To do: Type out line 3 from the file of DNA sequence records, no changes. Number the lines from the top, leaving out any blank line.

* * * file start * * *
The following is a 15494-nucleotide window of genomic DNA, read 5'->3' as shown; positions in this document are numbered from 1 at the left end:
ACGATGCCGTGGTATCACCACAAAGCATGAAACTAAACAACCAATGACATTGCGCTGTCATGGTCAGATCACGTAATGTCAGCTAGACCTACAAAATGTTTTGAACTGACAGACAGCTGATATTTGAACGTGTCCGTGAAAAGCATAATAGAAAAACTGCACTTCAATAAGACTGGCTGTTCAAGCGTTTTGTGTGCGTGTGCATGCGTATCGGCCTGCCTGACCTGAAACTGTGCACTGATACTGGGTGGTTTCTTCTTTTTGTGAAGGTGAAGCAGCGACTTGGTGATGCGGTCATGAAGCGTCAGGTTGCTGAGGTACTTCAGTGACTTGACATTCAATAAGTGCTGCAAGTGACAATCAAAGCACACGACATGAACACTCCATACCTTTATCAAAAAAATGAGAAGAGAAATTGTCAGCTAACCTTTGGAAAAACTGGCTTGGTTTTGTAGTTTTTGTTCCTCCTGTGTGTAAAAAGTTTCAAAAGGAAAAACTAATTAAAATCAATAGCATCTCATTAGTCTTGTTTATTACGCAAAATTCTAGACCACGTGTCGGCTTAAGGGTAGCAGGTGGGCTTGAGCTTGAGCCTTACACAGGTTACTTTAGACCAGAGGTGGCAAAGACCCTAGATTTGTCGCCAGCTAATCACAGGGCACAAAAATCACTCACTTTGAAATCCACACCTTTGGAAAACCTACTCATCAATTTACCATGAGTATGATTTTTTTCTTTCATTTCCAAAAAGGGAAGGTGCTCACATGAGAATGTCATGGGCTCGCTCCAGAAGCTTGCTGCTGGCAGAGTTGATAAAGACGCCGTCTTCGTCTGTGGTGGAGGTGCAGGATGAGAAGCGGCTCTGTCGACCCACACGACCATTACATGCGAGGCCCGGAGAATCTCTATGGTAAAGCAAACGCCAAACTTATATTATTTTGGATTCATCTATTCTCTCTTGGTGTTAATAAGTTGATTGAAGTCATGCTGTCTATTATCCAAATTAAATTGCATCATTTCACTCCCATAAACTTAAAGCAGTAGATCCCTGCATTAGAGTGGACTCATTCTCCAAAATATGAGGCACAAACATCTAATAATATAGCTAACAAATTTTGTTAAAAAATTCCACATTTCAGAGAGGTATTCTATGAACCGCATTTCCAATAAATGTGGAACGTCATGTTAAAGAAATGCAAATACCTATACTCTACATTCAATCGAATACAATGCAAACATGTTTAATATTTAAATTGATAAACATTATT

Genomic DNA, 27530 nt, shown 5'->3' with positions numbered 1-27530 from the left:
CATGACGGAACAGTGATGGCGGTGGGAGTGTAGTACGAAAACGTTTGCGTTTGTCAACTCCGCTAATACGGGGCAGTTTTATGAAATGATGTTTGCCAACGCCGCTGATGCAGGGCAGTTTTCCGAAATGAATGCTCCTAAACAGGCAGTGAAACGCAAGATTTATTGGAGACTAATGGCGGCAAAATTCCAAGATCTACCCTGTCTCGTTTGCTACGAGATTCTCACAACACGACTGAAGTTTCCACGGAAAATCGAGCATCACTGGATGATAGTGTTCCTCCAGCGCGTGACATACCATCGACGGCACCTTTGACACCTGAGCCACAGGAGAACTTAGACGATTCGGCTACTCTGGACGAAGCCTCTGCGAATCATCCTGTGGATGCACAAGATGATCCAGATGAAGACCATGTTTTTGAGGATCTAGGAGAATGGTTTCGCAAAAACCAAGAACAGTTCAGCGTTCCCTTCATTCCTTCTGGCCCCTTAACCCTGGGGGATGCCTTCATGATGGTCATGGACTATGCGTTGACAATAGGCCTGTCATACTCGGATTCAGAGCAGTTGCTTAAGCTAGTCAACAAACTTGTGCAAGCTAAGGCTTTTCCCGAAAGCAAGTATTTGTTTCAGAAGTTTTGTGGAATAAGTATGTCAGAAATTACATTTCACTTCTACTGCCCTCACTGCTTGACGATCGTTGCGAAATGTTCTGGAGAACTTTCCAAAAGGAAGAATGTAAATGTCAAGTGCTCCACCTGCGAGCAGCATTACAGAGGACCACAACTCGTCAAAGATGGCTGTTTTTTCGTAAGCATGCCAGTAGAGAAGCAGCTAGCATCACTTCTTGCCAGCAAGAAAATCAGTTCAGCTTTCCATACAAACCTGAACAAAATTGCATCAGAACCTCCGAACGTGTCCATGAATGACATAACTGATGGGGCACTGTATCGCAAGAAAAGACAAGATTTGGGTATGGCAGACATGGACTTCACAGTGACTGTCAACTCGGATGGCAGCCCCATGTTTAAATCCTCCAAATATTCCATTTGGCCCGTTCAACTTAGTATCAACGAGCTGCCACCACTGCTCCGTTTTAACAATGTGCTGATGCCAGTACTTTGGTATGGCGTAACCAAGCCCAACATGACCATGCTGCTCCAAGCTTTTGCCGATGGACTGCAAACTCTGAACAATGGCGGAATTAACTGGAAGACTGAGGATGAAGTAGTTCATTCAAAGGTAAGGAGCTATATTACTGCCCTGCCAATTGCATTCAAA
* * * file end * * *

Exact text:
Genomic DNA, 27530 nt, shown 5'->3' with positions numbered 1-27530 from the left: